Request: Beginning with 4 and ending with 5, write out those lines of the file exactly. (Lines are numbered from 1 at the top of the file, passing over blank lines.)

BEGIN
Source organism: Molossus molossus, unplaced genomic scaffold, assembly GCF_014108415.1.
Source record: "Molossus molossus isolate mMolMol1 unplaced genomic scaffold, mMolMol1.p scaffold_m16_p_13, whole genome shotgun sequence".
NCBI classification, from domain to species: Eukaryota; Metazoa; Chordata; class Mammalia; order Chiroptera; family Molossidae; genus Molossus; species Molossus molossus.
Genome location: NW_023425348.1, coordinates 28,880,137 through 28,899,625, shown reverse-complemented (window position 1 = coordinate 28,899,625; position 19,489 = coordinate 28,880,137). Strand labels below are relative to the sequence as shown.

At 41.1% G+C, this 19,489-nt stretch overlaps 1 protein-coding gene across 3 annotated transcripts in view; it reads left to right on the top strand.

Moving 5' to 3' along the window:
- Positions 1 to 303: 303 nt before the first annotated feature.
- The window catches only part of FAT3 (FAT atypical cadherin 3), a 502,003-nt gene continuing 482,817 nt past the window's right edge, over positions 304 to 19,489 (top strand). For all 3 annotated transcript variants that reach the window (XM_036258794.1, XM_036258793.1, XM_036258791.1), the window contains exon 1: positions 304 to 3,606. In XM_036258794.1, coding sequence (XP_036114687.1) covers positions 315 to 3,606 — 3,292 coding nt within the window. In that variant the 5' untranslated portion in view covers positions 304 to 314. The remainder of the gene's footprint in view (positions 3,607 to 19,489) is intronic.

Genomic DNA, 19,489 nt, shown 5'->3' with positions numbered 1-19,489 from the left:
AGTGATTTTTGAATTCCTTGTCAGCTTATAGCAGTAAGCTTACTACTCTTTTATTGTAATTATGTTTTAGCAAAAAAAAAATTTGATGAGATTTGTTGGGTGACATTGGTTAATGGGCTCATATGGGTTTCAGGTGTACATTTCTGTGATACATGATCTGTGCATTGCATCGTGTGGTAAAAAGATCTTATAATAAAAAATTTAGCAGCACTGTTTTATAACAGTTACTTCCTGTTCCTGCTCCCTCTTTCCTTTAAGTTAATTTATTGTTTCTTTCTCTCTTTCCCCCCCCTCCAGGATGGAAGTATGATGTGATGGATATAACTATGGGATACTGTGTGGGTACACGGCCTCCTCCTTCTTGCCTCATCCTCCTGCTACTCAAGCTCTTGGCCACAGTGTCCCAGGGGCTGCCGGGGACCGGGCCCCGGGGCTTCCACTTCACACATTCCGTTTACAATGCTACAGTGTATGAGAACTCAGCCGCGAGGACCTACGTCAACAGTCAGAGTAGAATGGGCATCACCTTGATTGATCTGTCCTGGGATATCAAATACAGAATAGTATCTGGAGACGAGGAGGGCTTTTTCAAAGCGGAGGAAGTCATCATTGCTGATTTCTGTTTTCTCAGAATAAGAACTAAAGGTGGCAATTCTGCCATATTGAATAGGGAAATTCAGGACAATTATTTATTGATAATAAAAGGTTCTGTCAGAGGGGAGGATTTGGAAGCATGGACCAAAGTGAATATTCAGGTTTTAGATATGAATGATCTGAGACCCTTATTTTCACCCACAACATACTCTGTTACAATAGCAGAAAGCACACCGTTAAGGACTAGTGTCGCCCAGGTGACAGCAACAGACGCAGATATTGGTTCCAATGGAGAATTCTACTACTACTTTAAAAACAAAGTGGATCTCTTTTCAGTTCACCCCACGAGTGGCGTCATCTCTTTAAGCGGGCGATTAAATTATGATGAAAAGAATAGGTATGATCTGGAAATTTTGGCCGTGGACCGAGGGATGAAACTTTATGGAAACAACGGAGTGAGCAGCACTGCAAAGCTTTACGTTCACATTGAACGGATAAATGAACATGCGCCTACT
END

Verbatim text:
Genome location: NW_023425348.1, coordinates 28,880,137 through 28,899,625, shown reverse-complemented (window position 1 = coordinate 28,899,625; position 19,489 = coordinate 28,880,137). Strand labels below are relative to the sequence as shown.

At 41.1% G+C, this 19,489-nt stretch overlaps 1 protein-coding gene across 3 annotated transcripts in view; it reads left to right on the top strand.